Last Saturday night I had the great pleasure of performing one of my spoken word pieces for Minnesota Without Poverty”s (www.mnwithoutpovery.org) statewide gathering. There were two musicians and two other poets who performed, and it was an honor to be in such a talented group of people. Much love to Julia Dinsmore for all her encouragement and for contending to get me on the program for this event. It was a great night, and there were many requests for a copies of the poem and possibly other opportunities to perform.
I am delighted to report that I sent copies of the poem out to The Saint Paul Area Council of Churches (www.spacc.org), The Minnesota Coalition for the Homeless (www.mnhomelesscoalition.org), Jobs Now Coalition (www.jobsnowcoalition.org), and Senator John Marty. So I thought I’d post the text of the poem for my internet friends too. You’re welcome to use it too if you like, just please credit me and let me know where it’s being used. Here it is!
The math works
$6.15 an hour for eight hours a day
$49.20 a day for five days a week
Since I can’t get overtime
$246 a week
Which shakes out to $870 a month
$600 for my apartment
$80 a month for bus fare
Which leaves about $50 a week for groceries
For me and my kid.
The math works.
Except my kid goes to school
$4.25 for pencils
$5.60 for a notebook
$10.75 for a calculator
$29.83 for new used clothes
$23.65 for a backpack
And it’s $75 before we’re done
But I can do this
So I walk to work in the month of September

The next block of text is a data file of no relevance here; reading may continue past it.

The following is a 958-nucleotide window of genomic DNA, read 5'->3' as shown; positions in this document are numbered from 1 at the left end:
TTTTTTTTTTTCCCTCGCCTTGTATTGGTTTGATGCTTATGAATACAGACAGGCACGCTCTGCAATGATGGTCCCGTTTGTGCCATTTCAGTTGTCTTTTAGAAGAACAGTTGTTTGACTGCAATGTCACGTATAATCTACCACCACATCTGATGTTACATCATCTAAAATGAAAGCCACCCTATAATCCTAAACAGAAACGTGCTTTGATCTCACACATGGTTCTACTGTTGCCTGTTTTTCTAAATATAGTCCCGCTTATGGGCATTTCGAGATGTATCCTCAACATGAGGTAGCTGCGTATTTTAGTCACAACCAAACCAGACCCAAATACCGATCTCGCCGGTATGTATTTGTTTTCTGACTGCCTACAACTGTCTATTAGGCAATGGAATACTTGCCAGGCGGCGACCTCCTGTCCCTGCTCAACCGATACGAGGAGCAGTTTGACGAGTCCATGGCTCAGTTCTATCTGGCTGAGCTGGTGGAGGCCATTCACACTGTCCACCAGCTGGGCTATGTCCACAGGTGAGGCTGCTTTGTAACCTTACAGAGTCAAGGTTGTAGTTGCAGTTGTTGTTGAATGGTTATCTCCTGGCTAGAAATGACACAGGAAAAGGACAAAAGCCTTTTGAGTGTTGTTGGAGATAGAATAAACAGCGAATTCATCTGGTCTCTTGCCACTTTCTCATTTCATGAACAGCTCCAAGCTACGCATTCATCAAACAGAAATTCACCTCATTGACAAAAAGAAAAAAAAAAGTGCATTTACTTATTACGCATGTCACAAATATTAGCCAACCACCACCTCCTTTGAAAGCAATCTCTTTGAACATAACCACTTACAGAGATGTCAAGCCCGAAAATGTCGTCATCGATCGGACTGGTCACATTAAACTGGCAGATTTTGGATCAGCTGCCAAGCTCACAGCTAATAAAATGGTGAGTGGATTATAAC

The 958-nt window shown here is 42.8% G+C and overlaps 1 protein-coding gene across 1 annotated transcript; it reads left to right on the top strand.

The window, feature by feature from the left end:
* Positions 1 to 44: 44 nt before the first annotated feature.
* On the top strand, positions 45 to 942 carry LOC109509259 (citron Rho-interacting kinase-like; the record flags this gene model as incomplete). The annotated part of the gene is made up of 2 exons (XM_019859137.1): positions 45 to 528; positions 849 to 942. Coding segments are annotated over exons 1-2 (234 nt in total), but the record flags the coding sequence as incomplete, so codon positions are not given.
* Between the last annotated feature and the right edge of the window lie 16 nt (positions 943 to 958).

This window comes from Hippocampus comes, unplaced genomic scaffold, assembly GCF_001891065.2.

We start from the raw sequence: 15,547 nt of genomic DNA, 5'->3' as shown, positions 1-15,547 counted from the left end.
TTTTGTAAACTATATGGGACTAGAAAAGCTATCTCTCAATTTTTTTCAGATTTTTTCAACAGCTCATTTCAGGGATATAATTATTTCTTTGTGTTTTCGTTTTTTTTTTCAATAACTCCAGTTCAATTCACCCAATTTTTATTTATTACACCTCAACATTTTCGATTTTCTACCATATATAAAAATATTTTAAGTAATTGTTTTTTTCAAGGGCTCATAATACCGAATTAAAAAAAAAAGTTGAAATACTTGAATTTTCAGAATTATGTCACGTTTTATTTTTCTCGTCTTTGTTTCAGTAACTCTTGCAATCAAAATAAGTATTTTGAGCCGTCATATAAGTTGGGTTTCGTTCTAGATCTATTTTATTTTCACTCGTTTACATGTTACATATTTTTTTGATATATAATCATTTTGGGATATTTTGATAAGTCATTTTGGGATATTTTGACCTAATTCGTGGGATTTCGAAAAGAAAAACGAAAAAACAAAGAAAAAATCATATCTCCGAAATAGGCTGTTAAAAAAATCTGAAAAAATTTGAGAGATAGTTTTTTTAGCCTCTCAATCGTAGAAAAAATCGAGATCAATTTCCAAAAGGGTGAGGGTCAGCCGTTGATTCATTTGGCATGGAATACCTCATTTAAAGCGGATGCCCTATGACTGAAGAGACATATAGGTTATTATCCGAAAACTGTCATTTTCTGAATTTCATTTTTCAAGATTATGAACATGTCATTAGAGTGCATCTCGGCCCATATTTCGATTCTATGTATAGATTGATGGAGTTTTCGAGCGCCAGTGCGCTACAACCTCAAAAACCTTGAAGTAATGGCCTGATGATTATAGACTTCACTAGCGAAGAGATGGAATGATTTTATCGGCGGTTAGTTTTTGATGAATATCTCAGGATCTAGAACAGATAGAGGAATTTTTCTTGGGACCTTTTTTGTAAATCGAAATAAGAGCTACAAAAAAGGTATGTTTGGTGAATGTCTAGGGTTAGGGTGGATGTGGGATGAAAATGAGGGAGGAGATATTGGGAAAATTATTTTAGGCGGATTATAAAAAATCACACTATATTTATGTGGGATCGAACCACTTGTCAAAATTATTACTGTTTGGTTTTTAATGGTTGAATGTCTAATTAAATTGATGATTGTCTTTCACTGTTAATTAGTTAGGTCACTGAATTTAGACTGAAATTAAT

It’s four miles, it takes over an hour
But it’s okay, because the math works.
Except that my kid gets the flu
I should have gotten her that shot
But I didn’t get home from work until late
And I was so tired
$95 for the doctor visit
So they could tell me it’s a virus
And there’s nothing they can do
I can’t miss work
So I pay my neighbor $10 a day
To check in on my kid once or twice
That’s our whole grocery budget
So I buy ten cans of chicken noodle soup
On sale for a dollar a piece
To last a week
Chicken soup is good for a sick girl anyway, right?
And that’s good, because I need the math to work.
Except that they cut my hours
Down to 35 hours a week
That’s $30 a week off my check
I swallow my panic
If I’m very careful
I cut the grocery budget by $20
And only take the bus home from work
But it’s getting colder
My coat is torn
My shoes are wearing out
There’s no way to replace them
But the math doesn’t care about that
It just works.
In December there’s Christmas
I walk the aisles of shiny toys my kid would love
I check one price tag
$34.95 for a toy?
An employee sees me touching it
“Can I help you, ma’am?”
Just looking, I say, just looking
I can’t buy anything
Because I can only work the math so hard.
In January they raise my rent
$650 a month now
I carry the notice to the office
It rattles in my shaking hand
Because I haven’t eaten enough
Because I’m exhausted
I’ve worked seven hours
And walked eight miles
And it’s 10 degrees outside
And I’m chilled down to my marrow
I try to be polite
I tell that lady with the nice hairdo and the brand new clothes
That I can’t pay an extra $50 a month
I can’t pay any extra a month
She gives me look
A look that sees my torn coat, my worn-out shoes
My shaking hands
there’s nothing she can do
Everything’s expensive these days.
Now I am not a crazy person
And I’m not taking any drugs
But I scream and yell at that woman
I know, I know things are expensive
But I don’t get paid any more because things are expensive
And do you understand that I can’t live if the math doesn’t work?
Math is cruel
It comes up short without any apology
I will spend my life working it
But I want better for my kid
For her, I need people to work
People to push my employer to pay me a fair wage
A living wage
People to pitch in for school supplies
People to lobby for cheaper doctor visits
People to invest in my kid, while I’m at work
So she can spend her life making the world work
Instead of just the math.